Chairman of the Transport Board Gregory Nicholls is strenuously denying a recent social media report, which implies needless rehiring is taking place within the state-run organization, amid talk of a second round of retrenchments.
This morning Nicholls revealed that the Transport Board had issued three-month contracts to five persons to fill positions critical to ensuring that the organization is in keeping with requirements under the International Monetary Fund (IMF) programme.
Yesterday, it was circulated on social media that the Transport Board had hired a Fleet Management Consultant, Booth Person, two Account Assistants, Internal Auditor and Project Manager. The post claimed that the salaries for these persons totalled $50,000 per month.
However in his interview with Barbados TODAY, the Transport Board Chairman went into great detail as to the indispensible function that these temporary staff members provided.
“We have not hired any full-time persons at the Transport Board. We hired two persons in the accounts department because those skills were not in existence in the department. We are under a rigorous reporting requirement under the IMF programme to provide Government with daily updates as to the financial status of the Transport Board. The organization is at the forefront of the IMF programme because of the large amount of transfers on a monthly basis for operations,” he explained.
Additionally, Nicholls pointed out that the organization had poorly kept records for the last seven years, which was not only a contravention of the law but also allowed for pilfering to run rampant at the Board. He noted this is why the internal auditor was so desperately needed to perform a major clean up of the records.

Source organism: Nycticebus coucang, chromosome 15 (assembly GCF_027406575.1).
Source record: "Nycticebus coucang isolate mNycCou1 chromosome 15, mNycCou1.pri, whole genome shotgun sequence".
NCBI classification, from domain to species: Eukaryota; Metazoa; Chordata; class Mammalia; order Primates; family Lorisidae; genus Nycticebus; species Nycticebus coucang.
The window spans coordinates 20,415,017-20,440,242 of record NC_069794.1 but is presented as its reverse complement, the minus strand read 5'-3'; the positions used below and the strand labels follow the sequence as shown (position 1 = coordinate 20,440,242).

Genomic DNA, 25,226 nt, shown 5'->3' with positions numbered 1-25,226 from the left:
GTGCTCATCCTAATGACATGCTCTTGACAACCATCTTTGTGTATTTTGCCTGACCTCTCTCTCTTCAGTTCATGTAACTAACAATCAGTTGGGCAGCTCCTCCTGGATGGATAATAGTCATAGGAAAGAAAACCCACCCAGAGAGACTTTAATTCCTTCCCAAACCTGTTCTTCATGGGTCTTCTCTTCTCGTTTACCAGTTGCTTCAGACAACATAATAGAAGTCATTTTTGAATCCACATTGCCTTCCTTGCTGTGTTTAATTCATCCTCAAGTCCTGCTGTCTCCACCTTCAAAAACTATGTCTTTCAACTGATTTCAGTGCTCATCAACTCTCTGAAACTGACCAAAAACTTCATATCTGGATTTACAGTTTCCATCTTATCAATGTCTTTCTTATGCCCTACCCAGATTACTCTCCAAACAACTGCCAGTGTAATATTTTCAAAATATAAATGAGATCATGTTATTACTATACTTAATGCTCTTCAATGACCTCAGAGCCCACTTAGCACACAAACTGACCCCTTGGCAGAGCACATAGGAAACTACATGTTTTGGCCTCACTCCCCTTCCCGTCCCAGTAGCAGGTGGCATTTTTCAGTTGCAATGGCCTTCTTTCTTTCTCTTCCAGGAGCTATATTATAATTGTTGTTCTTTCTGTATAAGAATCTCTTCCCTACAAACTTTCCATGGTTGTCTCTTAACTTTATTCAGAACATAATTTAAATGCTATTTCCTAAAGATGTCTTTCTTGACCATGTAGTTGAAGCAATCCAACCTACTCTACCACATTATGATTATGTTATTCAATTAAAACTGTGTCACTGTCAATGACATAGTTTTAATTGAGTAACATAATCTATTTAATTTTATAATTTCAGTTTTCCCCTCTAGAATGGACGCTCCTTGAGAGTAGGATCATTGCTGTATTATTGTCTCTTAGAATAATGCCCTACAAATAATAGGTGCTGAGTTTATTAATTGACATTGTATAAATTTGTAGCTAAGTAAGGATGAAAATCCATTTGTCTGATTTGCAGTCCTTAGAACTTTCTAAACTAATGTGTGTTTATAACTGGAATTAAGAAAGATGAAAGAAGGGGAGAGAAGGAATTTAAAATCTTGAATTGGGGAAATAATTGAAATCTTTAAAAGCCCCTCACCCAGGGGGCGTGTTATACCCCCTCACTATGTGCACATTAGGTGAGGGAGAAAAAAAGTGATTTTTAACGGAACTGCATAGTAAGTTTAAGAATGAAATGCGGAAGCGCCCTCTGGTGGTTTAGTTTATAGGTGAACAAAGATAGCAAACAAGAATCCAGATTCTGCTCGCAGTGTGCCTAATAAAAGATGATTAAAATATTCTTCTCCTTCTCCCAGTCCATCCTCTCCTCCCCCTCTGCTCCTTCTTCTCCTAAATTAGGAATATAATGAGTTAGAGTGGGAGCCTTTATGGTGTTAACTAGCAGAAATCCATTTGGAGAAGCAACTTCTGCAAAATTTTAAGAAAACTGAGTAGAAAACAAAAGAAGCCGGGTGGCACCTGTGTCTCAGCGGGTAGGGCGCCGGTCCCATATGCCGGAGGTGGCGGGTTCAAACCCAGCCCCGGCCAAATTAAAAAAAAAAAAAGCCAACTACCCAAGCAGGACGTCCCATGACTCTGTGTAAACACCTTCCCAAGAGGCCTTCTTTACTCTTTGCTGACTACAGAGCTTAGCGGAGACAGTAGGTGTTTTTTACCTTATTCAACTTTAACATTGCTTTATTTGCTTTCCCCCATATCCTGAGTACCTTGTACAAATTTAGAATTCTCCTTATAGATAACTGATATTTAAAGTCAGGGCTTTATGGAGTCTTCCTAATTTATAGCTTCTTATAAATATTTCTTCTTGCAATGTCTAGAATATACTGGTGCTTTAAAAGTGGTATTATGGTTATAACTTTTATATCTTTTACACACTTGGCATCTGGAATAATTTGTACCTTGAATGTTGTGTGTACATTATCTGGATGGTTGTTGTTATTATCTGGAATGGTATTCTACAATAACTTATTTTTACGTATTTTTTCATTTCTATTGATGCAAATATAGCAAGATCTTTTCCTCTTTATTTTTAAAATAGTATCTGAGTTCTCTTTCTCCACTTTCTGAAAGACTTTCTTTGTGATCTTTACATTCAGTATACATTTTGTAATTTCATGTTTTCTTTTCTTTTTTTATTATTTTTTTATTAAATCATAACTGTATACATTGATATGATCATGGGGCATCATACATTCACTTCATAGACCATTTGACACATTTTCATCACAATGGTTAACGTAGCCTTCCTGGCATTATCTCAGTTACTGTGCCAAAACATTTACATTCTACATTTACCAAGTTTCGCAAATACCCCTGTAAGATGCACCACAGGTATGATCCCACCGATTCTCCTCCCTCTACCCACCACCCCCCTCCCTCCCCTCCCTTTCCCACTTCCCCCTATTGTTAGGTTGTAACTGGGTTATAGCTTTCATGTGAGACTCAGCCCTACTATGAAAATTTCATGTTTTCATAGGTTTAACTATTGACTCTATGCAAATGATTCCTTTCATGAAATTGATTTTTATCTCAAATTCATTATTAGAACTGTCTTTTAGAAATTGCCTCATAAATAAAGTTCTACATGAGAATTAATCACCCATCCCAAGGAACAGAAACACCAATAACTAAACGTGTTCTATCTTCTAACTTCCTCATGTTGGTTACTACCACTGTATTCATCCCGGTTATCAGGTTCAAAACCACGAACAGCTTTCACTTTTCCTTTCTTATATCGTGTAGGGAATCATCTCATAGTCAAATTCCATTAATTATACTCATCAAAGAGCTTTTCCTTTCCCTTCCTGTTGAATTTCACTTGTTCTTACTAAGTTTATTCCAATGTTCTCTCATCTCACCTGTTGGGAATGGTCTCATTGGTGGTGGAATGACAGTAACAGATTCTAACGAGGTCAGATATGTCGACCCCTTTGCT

“We are under a special audit by the Auditor General and therefore there are information requests that we will be compliant with. Our auditors, Ernst & Young could not complete the audit because Transport Board’s financials were not in a state of readiness. This has been so for the last seven years and the board is determined to publish audited financial statements at the end of the financial year as required by law. So we had to bring in that capacity,” said Nicholls.
He further explained that the Transport Board “has millions of dollars in parts stored” and there is a situation where a lot of parts have gone missing. Additionally, he said: “There were parts purchased under the last consultant that cannot be accounted for. Therefore the internal auditor, who is on a short-term contract, is assessing the financial policies, inventory, storage and management policies of the organization.”
The other contracted persons will be responsible for building out the technical framework for the Transport Board’s transition to electric buses as well as creating a cashless entity, Nicholls revealed. Lamenting that people seemed bent on undermining the progress of the new board, he pointed out that several managers and supervisors have either retired or opted for voluntary separation in recent times and the Transport Board has not replaced those persons although several workers were currently performing dual roles.
“If my charge is that only five people get jobs in Transport Board after a change of Government then I feel that we have done well. My ministers [Dr William Duguid and Peter Philips] have not bombarded the board with requests for jobs in order to answer the employment needs of their constituents,” he said.
“We are not tolerating that behaviour and I want to thank them for leading by example in this regard. The hiring of these five persons pales in comparison to the $3 million dollars in a failed project at Mangrove where the last Government attempted to rebuild transmissions and others parts to the financial detriment of the organization,” he added.